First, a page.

Old plans for Newcastle United fail to come to fruition
Economic meltdown reflected in club and it’s hosting area of north-east England
A dejected Vurnon Anita leaves the pitch after Newcastle United 4-0 defeat at Manchester City on Monday.
Newcastle United’s renaissance at the inception of the Premier League was rallied by the club’s then owner, John Hall, as a flagship for an economic revival of the north east of England and the restored pride of the “Geordie nation”.
There was a hollowness in the rhetoric from a man whose fortune was made building a shopping mall, the Gateshead Metrocentre, on a former industrial site and Hall made £75 million (€87m) from selling his shares, ultimately to Mike Ashley, in 2007.
So perhaps today’s unhappy club, owned by another retail magnate and advertising Wonga payday loans to an economically depressed city, represents the fruition of Hall’s vision rather than a shortfall.
At a downbeat press conference ahead of today’s home game against West Ham United at St James’ Park, Alan Pardew spoke of Newcastle as financially vulnerable to bigger clubs in the transfer market and said he understood fans’ “despondency”.
This with August sunshine still warming the training pitches outside, and after only one game, albeit Monday’s 4-0 evisceration by Sheikh Mansour’s Manchester City.
Seasoned fans’ despondency goes deeper than a summer of stagnation that, with a week until the transfer window closes, has produced only the striker Loic Remy on loan, while Arsenal’s bid for Yohan Cabaye, rejected at £10m, risks branding Newcastle as a selling club.
This is reinforcing the sense that a club that made substantial all-round progress, particularly the season before last when Pardew led a replenished squad to fifth, has suddenly and bewilderingly lurched backwards.
Fans’ great frustration centres on the owner Ashley’s decision to appoint the former Wimbledon manager, Joe Kinnear, as director of football – a move that Ashley, characteristically, has never explained.
The best explanation appears to be that Ashley likes to work with people he knows and trusts and Kinnear is a long-standing acquaintance.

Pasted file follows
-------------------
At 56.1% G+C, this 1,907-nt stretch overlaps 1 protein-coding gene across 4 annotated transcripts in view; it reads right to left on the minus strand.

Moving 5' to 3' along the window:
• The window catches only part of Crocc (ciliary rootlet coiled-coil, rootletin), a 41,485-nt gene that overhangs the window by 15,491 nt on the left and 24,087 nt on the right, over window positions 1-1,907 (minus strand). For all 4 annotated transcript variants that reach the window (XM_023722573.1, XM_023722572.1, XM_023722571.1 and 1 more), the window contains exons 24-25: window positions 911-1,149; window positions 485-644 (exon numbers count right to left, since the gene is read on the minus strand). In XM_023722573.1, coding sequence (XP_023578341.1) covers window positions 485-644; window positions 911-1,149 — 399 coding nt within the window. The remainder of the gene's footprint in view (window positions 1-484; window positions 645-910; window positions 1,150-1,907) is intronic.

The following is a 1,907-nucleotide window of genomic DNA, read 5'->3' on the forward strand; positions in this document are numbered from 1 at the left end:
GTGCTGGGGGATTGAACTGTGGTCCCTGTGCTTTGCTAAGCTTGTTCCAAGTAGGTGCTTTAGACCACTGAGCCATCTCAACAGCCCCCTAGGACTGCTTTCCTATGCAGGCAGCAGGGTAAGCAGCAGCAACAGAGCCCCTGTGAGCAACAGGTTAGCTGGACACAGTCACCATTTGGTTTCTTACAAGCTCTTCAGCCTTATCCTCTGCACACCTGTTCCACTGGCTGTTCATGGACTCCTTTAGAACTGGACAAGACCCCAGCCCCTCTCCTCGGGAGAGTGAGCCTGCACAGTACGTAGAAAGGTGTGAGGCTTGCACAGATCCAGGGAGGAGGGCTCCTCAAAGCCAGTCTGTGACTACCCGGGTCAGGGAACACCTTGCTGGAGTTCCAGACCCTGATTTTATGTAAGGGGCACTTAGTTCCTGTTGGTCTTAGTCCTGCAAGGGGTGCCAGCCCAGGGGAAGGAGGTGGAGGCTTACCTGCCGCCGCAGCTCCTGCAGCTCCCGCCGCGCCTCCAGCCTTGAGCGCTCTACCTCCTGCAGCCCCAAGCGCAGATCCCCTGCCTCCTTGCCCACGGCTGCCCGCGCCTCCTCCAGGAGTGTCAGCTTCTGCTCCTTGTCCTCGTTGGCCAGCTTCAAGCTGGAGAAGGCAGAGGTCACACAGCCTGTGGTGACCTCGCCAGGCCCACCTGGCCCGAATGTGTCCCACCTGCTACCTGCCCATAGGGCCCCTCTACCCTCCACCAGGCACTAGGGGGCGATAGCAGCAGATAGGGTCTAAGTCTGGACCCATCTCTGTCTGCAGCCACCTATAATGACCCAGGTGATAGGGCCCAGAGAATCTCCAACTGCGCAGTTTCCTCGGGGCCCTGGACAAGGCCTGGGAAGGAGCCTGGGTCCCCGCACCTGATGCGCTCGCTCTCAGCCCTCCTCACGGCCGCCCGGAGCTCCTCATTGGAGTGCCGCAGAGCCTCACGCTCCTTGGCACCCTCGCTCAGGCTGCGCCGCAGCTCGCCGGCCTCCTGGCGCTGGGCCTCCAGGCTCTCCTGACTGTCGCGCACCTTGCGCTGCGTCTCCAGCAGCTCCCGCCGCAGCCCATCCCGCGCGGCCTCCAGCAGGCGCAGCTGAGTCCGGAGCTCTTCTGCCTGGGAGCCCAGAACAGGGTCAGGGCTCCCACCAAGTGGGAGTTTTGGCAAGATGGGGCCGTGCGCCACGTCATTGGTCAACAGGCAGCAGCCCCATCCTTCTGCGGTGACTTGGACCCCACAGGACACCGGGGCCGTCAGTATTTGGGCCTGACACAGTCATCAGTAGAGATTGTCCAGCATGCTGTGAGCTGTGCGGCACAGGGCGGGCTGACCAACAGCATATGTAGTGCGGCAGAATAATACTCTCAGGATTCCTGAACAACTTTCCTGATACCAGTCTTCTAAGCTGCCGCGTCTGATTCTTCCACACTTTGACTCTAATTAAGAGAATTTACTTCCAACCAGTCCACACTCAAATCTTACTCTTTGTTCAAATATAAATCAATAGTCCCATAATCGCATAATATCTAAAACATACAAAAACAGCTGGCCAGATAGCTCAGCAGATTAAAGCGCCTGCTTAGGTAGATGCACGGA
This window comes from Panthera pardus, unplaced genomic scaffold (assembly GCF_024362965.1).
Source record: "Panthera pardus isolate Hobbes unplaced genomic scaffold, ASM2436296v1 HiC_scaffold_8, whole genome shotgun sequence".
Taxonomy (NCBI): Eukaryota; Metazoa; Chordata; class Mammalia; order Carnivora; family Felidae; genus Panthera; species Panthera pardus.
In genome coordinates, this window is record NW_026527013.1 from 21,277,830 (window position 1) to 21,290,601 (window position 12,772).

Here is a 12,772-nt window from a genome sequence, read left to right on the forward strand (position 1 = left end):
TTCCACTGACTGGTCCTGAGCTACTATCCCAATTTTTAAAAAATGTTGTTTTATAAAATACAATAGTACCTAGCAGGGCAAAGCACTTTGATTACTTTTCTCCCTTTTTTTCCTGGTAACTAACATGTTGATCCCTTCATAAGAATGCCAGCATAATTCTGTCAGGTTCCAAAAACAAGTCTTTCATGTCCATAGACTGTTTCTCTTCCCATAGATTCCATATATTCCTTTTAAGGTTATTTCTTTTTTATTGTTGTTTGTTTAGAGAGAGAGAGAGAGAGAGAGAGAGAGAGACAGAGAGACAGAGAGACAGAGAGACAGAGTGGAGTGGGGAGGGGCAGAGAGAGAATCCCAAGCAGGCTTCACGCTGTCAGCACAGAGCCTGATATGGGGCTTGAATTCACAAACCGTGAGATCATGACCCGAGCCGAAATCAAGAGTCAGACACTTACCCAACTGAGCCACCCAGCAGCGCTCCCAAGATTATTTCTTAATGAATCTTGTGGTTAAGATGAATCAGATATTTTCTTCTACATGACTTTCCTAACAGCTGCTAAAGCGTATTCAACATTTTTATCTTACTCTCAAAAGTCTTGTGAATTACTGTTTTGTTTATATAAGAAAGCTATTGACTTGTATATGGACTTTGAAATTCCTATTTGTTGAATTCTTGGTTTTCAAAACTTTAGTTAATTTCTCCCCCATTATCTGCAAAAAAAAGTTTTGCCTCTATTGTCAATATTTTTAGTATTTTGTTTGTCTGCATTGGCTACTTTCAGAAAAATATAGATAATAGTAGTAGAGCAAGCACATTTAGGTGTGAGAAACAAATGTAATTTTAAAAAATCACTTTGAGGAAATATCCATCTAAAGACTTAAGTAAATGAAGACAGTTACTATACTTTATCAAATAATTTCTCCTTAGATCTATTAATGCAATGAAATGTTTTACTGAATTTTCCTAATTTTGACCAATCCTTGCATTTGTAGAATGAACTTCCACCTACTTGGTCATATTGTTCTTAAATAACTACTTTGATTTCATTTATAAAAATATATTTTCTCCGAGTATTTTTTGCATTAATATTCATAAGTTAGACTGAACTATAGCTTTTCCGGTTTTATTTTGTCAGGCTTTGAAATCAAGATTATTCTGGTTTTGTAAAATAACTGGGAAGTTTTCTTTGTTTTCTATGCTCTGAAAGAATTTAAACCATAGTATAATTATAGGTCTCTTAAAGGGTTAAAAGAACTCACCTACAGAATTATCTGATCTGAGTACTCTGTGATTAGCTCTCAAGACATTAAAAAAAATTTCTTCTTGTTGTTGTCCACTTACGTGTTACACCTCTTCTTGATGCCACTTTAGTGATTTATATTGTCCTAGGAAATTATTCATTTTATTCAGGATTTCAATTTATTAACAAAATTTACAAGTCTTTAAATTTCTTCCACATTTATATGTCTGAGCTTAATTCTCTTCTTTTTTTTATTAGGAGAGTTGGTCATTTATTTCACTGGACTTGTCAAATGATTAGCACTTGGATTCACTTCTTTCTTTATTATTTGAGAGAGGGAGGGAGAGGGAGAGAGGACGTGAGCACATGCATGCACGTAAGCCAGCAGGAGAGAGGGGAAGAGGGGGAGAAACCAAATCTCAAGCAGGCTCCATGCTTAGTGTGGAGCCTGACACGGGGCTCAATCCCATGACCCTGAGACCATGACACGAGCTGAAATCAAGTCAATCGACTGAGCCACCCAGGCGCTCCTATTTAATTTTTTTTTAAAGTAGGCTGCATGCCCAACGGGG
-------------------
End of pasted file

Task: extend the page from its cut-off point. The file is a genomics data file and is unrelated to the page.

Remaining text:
But Kinnear apparently precipitated Derek Llambias’s resignation as the club’s managing director, a position that has not been filled, his responsibilities instead split between the finance director, John Irving, and the secretary, Lee Charnley.
Llambias is also a long-standing friend of Ashley but he confounded the suspicion that another member of a “Cockney mafia” would further muck up the club by proving himself shrewd and formidable. Working with the chief scout, Graham Carr, Llambias negotiated the signings of Demba Ba, Cabaye, Papiss Cisse and Davide Santon in the summer of 2011, and Hatem Ben Arfa and Cheik Tiote the season before, while reaping £35m from selling Andy Carroll to Liverpool and wresting the club’s finances, and its image, under control.
Last season’s 16th-place finish was disappointing and Pardew, Llambias and Carr faced convincing Ashley that they could re-engineer improvement but instead the fans now fear a Cockney mafia-style mess returning.
“We’re wondering, if Joe Kinnear was the answer, what on earth the question was,” says Michael Martin, editor of the True Faith fanzine. “This feels so erratic. Newcastle United should represent something, aspire to be a great sporting institution, but it’s joyless . . . should not have been so desperate for money they put Wonga on our shirts.”
With their £7m-a-year sponsorship, Wonga restored the name St James’ Park to the Sports Direct Arena but Ashley is tightening his financial hold, reducing the £140m he loaned following his takeover of a club then deep in debt.
In 2011-’12 Newcastle repaid Ashley £11m and a further £18m was due for repayment by June 30th this year, although the club says none has been repaid and Pardew was adamant Newcastle do not have to sell to sign reinforcements.
Such care over spending makes a keen contrast with the club’s promotion of Wonga’s loans at that infamous APR of 5,853%.
Nick Forbes, leader of Newcastle city council, is forthright in condemning the Wonga sponsorship.
He points to the economic facts for Newcastle people in a recession some way from Hall’s revivalist talk: joblessness of 10.5%, youth unemployment close to 25%; 30% of Newcastle children in poverty – and 22,000 people last year seeking advice to cope with debt.
“I am horrified by Wonga cynically trying to buy respectability by linking their name with Newcastle United,” Forbes says. “I hate the damage this deal is going to do to people’s lives, people who can least afford to get into debt.”
Twenty years since John Hall propounded that vision of revival, Mike Ashley’s Newcastle United are today treading nervously into their first home match, while parading payday loans to “the Geordie nation”.